• There was no poi­son gas at­tack, the “white helmets” are fake news for pur­poses un­known and ev­ery­one who is in a po­si­tion to know is spin­ning their own ver­sion of events for their own pur­poses.
Think this last one is im­plau­si­ble? Are you sure? Are you sure you know the cur­rent limits of the war on sense­mak­ing? Of sock pup­pets and cog­ni­tive hack­ing and weaponized memet­ics?
All I am cer­tain of about Syria is that I re­ally have no fuck­ing idea what is go­ing on. And that this state of af­fairs — this in­creas­ingly gen­er­al­ized con­di­tion of com­plete di­s­ori­en­ta­tion — is un­ten­able.

We are in a col­lec­tive con­di­tion of fog of war. Act­ing effec­tively un­der fog of war re­quires ex­ploit­ing lo­cal in­for­ma­tion be­fore it has been in­te­grated into a canon­i­cal per­spec­tive. In mil­i­tary con­texts, units must make de­ci­sions be­fore con­tact­ing a cen­tral base us­ing in­for­ma­tion and mod­els only available to them. Syr­i­ans must de­cide whether to flee based on their own ob­ser­va­tions, ob­ser­va­tions of those they trust, and trust­wor­thy lo­cal me­dia. Amer­i­cans mak­ing vot­ing de­ci­sions based on Syria must de­cide which me­dia sources they trust most, or ac­tu­ally visit Syria to gain ad­di­tional info.

While I have mostly dis­cussed differ­ences in in­for­ma­tion be­tween peo­ple, there are also differ­ences in rea­son­ing abil­ity and will­ing­ness to use rea­son. Most peo­ple most of the time aren’t even mod­el­ing things for them­selves, but are in­stead par­rot­ing so­cially ac­cept­able opinions. The prod­ucts of rea­son­ing could per­haps be con­sid­ered as a form of log­i­cal in­for­ma­tion and treated similar to other in­for­ma­tion.

In the past, I have found mod­est episte­mol­ogy aes­thet­i­cally ap­peal­ing on the ba­sis that suffi­cient co­or­di­na­tion would lead to a sin­gle canon­i­cal per­spec­tive that you can in­crease your av­er­age ac­cu­racy by defer­ring to (as ex­plained in this post). Since then, aes­thetic in­tu­itions have led me to in­stead think of the prob­lem of col­lec­tive episte­mol­ogy as one of de­cen­tral­ized co­or­di­na­tion: how can good-faith ac­tors rea­son and act well as a col­lec­tive su­per­in­tel­li­gence in con­di­tions of fog of war, where de­cep­tion is preva­lent and cre­ation of com­mon knowl­edge is difficult? I find this fram­ing of col­lec­tive episte­mol­ogy more beau­tiful than the idea of a im­me­di­ately defer­ring to a canon­i­cal per­spec­tive, and it is a bet­ter fit for the real world.

I haven’t com­pletely thought through the im­pli­ca­tions of this fram­ing (that would be im­pos­si­ble), but so far my think­ing has sug­gested a num­ber of heuris­tics for group episte­mol­ogy:

  • Think for your­self. When your in­for­ma­tion sources are not already do­ing a good job of in­form­ing you, gath­er­ing your own in­for­ma­tion and form­ing your own mod­els can im­prove your ac­cu­racy and tell you which in­for­ma­tion sources are most trust­wor­thy. Out­perform­ing ex­perts of­ten doesn’t re­quire com­plex mod­els or ex­traor­di­nary in­sight; see this re­view of Su­perfore­cast­ing for a de­scrip­tion of some of what good am­a­teur fore­cast­ers do.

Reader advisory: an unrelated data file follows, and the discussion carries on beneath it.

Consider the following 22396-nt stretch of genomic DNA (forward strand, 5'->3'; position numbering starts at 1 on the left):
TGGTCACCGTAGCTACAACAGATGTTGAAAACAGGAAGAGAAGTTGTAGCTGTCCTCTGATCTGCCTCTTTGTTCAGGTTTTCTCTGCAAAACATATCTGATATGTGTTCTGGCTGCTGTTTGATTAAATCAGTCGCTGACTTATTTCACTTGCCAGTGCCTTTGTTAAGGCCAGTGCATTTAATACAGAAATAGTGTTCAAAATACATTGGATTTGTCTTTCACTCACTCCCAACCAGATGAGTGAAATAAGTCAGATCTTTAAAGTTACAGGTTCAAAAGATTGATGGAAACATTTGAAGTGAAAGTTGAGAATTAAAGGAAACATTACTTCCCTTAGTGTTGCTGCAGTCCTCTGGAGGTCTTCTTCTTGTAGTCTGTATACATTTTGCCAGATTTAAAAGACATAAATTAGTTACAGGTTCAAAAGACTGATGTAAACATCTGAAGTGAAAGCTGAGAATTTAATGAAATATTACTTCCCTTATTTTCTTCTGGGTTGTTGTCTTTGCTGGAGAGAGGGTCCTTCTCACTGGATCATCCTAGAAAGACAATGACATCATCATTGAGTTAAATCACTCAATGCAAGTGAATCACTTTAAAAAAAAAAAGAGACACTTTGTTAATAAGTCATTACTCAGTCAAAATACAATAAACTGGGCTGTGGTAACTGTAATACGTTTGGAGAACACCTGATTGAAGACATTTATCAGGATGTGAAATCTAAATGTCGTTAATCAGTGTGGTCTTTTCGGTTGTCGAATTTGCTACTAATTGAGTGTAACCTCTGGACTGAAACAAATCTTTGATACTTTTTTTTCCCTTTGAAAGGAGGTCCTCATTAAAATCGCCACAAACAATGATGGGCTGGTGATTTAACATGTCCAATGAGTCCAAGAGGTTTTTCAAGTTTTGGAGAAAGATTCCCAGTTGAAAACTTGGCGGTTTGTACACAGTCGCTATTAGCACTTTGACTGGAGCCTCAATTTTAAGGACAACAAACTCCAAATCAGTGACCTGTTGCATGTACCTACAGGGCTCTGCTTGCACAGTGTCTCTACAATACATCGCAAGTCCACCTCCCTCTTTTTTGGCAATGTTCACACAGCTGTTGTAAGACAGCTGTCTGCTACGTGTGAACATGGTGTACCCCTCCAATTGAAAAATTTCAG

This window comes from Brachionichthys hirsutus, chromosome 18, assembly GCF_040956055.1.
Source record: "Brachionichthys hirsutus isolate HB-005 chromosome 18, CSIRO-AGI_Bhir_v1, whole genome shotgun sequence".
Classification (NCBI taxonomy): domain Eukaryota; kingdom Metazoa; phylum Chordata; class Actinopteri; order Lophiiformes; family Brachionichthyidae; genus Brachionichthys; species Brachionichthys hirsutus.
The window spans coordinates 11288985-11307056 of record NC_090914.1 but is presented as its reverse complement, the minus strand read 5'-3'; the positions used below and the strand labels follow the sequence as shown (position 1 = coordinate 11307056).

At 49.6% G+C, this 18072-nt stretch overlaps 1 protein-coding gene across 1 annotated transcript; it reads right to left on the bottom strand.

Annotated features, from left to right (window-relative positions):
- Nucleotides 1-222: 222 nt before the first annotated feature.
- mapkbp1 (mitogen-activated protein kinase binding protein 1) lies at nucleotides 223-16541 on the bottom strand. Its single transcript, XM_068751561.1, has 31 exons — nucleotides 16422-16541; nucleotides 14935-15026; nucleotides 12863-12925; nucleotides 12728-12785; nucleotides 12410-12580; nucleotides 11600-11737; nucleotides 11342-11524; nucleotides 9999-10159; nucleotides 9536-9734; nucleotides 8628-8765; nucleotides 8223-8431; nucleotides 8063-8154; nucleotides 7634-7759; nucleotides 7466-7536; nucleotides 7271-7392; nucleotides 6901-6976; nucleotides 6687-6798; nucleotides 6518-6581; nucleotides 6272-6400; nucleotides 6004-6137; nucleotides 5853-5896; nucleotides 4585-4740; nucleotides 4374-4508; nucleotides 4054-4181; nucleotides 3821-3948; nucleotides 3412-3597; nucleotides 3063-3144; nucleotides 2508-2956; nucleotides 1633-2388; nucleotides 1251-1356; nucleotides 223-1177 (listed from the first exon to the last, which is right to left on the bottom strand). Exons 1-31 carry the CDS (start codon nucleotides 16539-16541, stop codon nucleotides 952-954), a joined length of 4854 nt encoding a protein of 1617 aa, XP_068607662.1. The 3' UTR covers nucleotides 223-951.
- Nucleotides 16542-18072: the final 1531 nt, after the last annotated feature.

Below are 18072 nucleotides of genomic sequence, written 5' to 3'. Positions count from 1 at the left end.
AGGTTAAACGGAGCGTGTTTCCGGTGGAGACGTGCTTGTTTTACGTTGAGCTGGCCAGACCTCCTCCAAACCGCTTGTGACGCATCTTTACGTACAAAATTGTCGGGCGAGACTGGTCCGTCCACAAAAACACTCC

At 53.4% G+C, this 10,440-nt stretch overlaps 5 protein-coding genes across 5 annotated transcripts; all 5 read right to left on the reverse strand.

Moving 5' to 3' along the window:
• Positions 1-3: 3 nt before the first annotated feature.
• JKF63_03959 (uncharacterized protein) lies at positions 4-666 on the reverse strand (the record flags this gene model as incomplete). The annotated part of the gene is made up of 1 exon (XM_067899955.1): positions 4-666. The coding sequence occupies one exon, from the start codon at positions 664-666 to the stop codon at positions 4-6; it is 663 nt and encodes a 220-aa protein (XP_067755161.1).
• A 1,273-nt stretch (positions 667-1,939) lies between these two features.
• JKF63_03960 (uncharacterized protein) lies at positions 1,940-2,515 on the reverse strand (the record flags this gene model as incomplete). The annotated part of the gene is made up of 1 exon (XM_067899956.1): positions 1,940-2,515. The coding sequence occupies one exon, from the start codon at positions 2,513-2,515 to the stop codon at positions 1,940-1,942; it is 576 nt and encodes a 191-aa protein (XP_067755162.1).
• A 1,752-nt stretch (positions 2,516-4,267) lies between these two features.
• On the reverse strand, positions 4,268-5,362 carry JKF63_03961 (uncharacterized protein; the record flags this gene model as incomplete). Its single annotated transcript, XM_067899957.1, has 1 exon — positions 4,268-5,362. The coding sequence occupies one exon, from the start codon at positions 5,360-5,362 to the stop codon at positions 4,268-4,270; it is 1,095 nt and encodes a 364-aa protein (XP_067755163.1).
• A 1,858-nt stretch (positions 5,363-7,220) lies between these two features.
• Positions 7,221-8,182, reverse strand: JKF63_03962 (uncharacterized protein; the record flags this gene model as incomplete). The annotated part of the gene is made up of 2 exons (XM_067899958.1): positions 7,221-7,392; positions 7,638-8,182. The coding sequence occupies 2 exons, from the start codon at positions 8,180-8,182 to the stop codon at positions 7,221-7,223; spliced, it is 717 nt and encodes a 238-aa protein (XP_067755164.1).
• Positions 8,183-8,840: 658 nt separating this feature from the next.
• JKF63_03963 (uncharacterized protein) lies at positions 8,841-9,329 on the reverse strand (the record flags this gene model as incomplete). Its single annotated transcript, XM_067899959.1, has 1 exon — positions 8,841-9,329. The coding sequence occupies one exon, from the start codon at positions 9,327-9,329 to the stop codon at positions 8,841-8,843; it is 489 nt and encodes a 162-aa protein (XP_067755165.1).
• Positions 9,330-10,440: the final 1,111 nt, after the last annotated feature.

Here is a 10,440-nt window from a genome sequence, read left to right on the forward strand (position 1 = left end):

• Share the prod­ucts of your think­ing. Where pos­si­ble, share not only opinions but also the in­for­ma­tion or model that caused you to form the opinion. This al­lows oth­ers to ver­ify and build on your in­for­ma­tion and mod­els rather than just mem­o­riz­ing “X per­son be­lieves Y”, re­sult­ing in more in­for­ma­tion trans­fer. For ex­am­ple, fact posts will gen­er­ally be bet­ter for col­lec­tive episte­mol­ogy than a similar post with fewer facts; they will let read­ers form their own mod­els based on the info and have higher con­fi­dence in these mod­els.

  • Fact-check in­for­ma­tion peo­ple share by cross-check­ing it against other sources of in­for­ma­tion and mod­els. The more this shared in­for­ma­tion is fact-checked, the more re­li­ably true it will be. (When some­one is wrong on the in­ter­net, this is ac­tu­ally a prob­lem worth fix­ing).

  • Try to make in­for­ma­tion and mod­els com­mon knowl­edge among a group when pos­si­ble, so they can be in­te­grated into a canon­i­cal per­spec­tive. This al­lows the group to build on this, rather than hav­ing to re-de­rive or re-state it re­peat­edly. Con­tribut­ing to a writ­ten canon that some group of peo­ple is ex­pected to have read is a great way to do this.

  • When con­tribut­ing to a canon, seek strong and clear ev­i­dence where pos­si­ble. This can re­sult in a ques­tion be­ing defini­tively set­tled, which is great for the group’s abil­ity to re­li­ably get the right an­swer to the ques­tion, rather than hav­ing a range of “ac­cept­able” an­swers that will be cho­sen from based on fac­tors other than ac­cu­racy.

  • When tak­ing ac­tions (e.g. mak­ing bets), use lo­cal in­for­ma­tion available only to you or a small num­ber of oth­ers, not only canon­i­cal in­for­ma­tion. For ex­am­ple, when pick­ing or­ga­ni­za­tions to sup­port, use in­for­ma­tion you have about these or­ga­ni­za­tions (e.g. in­for­ma­tion about the com­pe­tence of peo­ple work­ing at this char­ity) even if not ev­ery­one else has this info. (For a more ob­vi­ous ex­am­ple to illus­trate the prin­ci­ple: if I saw Bob steal my wallet, then it’s in my in­ter­est to guard my pos­ses­sions more closely around Bob than I oth­er­wise would, even if I can’t con­vince ev­ery­one that Bob stole my wallet).